The Supreme Court’s hearing of the lawsuit against Obamacare was one of the toughest moments for our current president. It coincided with the House of Representatives voting down his budget 414-0, numbers that look more like the Giants beating the Patriots than Congress voting on a presidential budget bill.
Many commentators have declared the imminent death of Obamacare when the Court in all likelihood strikes down the individual mandate as unconstitutional. That may very well be the Court’s ruling, but to assume that this will also be the end of health care statism in America is more than premature. It is irresponsible.
Socialized medicine was declared dead in America after Bill Clinton’s Health Security Act went down in flames in 1993. But it did not even take 16 years before a Democrat president once again introduced an all-out health reform bill. Between these two legislative behemoths were numerous smaller proposals for advancing government in health care. After the Health Security Act was defeated, Clinton and – shame on them – the Republican-led Congress in 1997 created the SCHIP program. This “Medicaid for Kids” has been expanding relentlessly since then and is today within reach of socializing health insurance for children. Children are relatively cheap to insure and their removal from the private insurance market has contributed to higher premiums for adults. With higher insurance premiums, fewer people can afford health insurance; with more people without coverage, liberal theory says that the support for government-run health care will increase.
Another form of proposed advancement of government in medicine has been the opening of the federal employee health insurance program to all Americans. Two Democrat presidential candidates, Bill Bradley in 2000 and John Kerry in 2004, were big champions of this idea. The idea is to create a “public option” that slowly but relentlessly will outcompete private insurance. The original version of Obamacare came with a modified version of the Bradley-Kerry idea. (The public option is still in Obamacare, just dormant for now.)
In other words: health care statists have never given up. They have just shifted tactics. When Obama won decisively in 2008 and Democrats took control over Congress they felt their time had come again. A defeat in the Supreme Court may mean defeat for Obama in November, but regardless of how the election goes, health care statists will not give up.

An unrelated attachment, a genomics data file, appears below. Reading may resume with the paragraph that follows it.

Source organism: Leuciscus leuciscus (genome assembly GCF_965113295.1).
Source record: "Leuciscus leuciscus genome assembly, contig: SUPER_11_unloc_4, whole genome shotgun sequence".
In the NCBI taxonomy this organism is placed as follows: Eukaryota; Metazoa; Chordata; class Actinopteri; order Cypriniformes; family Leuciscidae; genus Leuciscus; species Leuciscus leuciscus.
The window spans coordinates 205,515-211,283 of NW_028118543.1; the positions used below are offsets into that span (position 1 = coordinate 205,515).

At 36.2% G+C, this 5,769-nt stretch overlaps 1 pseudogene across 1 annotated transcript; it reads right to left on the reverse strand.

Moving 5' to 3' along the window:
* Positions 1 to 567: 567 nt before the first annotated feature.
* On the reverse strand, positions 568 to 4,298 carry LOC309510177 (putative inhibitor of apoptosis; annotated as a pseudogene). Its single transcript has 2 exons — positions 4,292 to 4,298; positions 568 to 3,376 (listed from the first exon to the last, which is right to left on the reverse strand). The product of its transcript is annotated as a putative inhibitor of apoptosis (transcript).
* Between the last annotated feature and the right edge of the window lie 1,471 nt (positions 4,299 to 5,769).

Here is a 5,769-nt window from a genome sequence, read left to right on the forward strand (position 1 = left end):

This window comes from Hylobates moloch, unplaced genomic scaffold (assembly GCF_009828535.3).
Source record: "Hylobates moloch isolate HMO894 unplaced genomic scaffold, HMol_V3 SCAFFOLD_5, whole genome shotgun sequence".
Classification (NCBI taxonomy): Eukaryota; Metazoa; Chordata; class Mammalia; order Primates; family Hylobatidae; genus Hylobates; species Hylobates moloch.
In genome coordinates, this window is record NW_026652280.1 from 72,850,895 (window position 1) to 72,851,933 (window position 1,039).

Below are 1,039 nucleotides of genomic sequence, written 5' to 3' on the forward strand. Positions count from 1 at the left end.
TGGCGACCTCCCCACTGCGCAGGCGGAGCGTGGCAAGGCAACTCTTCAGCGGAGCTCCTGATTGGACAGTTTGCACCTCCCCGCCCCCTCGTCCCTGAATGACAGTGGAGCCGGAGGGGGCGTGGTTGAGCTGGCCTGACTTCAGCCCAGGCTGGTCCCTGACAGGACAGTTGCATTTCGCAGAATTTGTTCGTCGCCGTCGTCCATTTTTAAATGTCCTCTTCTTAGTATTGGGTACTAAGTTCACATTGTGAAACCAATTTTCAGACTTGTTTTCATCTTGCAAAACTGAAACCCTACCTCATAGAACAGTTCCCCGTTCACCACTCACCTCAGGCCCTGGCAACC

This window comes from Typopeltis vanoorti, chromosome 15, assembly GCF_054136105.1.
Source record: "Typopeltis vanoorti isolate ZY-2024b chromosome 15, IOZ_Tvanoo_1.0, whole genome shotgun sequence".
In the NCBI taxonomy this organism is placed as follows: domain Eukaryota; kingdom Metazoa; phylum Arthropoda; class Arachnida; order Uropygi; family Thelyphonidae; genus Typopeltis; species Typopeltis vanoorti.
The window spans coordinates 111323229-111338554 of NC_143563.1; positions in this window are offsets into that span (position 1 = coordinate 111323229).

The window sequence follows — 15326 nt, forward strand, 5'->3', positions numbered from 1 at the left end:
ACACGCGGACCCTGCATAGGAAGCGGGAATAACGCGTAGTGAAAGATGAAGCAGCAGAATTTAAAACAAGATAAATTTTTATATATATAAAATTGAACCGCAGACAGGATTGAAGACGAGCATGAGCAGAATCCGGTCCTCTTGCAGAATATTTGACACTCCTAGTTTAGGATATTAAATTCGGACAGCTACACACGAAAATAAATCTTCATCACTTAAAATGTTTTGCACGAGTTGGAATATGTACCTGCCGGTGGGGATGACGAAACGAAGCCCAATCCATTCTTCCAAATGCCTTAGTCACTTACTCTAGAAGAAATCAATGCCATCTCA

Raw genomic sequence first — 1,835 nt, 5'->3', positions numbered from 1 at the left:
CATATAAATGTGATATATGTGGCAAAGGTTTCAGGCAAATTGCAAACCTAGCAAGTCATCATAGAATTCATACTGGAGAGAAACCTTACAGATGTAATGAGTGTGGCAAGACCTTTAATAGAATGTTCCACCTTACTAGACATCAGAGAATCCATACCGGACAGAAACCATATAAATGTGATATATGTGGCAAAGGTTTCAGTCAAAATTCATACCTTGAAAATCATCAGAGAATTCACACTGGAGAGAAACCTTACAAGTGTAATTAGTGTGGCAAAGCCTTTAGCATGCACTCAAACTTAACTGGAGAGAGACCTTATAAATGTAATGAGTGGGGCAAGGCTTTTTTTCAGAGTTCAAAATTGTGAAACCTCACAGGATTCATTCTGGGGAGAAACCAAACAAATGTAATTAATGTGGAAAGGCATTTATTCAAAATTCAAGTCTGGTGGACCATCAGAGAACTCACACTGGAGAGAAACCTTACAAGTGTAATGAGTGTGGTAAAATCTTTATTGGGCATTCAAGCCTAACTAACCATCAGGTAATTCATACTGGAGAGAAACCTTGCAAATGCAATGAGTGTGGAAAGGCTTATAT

The battle for health care freedom is not over. Far from it.
The question is: what’s next? Some conservative commentators, including Rush Limbaugh, have suggested that the single-payer model will resurface. Having researched and written about health reform for a good decade now, I am inclined to agree: all experience shows that single-payer health care is the only goal that will satisfy a health care statist.
A comparison between Obamacare and the Clinton plan reinforces the impression that single-payer is next on the liberal health policy agenda. The two reform plans have several key policy goals in common:
- Expand government in health care;
- Change the way health care is paid for and the way it is distributed; and
- Introduce new criteria for who shall get health care and who should not.
They also share important policy methods for achieving these goals:
- Mandatory individual health insurance coverage;
- Separation of premiums from health risk, i.e., community rating;
- Introduction of federal coverage mandates; and
- Guaranteed issuance of insurance plans.